Whenever we use onions or leeks, peel carrots and parsnips, use garlic or shallots, prep fresh herbs (especially parsley), celery and pepper trimmings, tomato skins (more on this later), in short, any vegetable things that might be good in a soup or stock, the leftover bits get thrown into a plastic bag in our refrigerator’s freezer where they’re handy. When I have a full bag, I take it into the larger chest freezer. When I have 2 or 3 bags, I make vegetable stock.

[Sidebar: Every fall we preserve tomato sauce and chopped tomatoes. All scraps (and there are a lot) get put into large plastic containers (usually 3-cup yogurt ones) and they’re frozen for later use.]

Some things not to use in your general vegetable stock: potato peelings. Save those for distilling vodka if you’re into moonshine. ;) Cabbage and members of the cabbage family should be kept separately for making cabbage-based soups. We don’t generally save these.

When I’m making vegetable stock, I throw the contents of my frozen trimmings bags into a big pot, add filtered water (especially important if you live in an area where your tap water has a distinctive flavor or aroma), and slowly simmer my stock for several hours. Generally, I also add a yogurt container of frozen tomato trimmings for added flavor and color. When done, you shouldn’t have any fat to worry about, so simply strain it, load up your saved containers, label and freeze. We generally freeze our vegetable stock in small containers (1 cup).

Final use: Whenever I make a soup or stew, I take out the appropriate meat stock, and one of those 1-cup vegetable stocks, run them under hot water to loosen them in the container, and then throw the frozen stocks into a saucepan to heat them up. The secret here is that you make your two base components (meat and vegetables) separately, and combine them at the point where you’re going to use them. Doing it this way allows you to control the flavor level of the two components. Want a meatier-flavored stock or soup? Make that the larger component. Want more vegetable flavor (better for some soups), increase the proportion of that. Because you have complete control of the process, you have complete control of the flavors.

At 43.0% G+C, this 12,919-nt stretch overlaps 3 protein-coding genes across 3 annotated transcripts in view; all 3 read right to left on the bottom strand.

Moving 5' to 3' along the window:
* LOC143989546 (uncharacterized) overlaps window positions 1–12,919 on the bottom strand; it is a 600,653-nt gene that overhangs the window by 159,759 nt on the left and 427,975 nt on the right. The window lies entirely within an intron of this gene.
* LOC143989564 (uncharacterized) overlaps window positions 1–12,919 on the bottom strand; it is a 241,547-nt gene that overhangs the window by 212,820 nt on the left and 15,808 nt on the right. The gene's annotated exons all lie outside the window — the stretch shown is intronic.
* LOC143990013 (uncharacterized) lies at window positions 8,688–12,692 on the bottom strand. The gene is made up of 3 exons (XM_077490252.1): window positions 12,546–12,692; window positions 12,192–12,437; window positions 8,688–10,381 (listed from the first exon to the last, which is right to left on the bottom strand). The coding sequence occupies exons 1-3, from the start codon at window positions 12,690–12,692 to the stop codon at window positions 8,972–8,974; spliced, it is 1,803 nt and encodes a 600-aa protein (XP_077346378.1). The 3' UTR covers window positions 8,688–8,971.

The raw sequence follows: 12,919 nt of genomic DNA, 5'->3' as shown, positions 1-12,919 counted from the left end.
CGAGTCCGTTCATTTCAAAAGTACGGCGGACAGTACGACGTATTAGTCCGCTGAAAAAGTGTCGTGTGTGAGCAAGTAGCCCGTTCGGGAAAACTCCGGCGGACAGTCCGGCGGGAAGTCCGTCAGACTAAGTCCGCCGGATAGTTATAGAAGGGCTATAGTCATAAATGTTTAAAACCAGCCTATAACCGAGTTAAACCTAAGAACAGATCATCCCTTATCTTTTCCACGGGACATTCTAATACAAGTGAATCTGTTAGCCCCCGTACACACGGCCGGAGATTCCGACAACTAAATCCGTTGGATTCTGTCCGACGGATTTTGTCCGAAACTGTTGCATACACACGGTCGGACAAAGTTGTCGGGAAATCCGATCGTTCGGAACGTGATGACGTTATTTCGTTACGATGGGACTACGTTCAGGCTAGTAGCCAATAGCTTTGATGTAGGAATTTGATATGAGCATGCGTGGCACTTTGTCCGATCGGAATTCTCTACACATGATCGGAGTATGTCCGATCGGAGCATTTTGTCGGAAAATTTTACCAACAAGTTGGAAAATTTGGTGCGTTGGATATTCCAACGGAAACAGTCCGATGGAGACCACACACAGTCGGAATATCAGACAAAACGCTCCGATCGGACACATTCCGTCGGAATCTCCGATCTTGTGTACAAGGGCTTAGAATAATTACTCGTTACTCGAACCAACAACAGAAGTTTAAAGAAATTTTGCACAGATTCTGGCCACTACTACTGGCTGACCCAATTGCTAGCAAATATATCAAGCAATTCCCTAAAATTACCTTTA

It doesn’t take a lot of time to make your own stock, and except for the small amount of energy to make and freeze it, it’s pretty well free. Think how much useable food you’ve been throwing out. Right?

Handling your requirements using this method also makes it possible to produce some rather esoteric stocks to use in future dishes. Recently, I had pheasant stock and duck stock in our freezer. The taste of each was amazing. The pheasant stock went into a double-crust meat pie, and the duck stock was used to add flavor to a cassoulet. Try finding those in even the most trendy of food emporia!


Anonymous said...

You mentioning broiling your chicken bones. Is this the same as roasting them? (something you see in stock recipes all the time) And do you roast other bones?

Rick Blechta said...

Hi there! Unless you want to make a “blonde” sauce, it’s a good idea to roast, broil, or otherwise brown the bones. This adds more flavor and color to your stock. I tend to broil the bones because it’s faster, that’s all. If you want to take the time to roast your bones, be my guest. Maybe we should do an A&B experiment to see if roasting vs. broiling produces different results.

Thanks for commenting!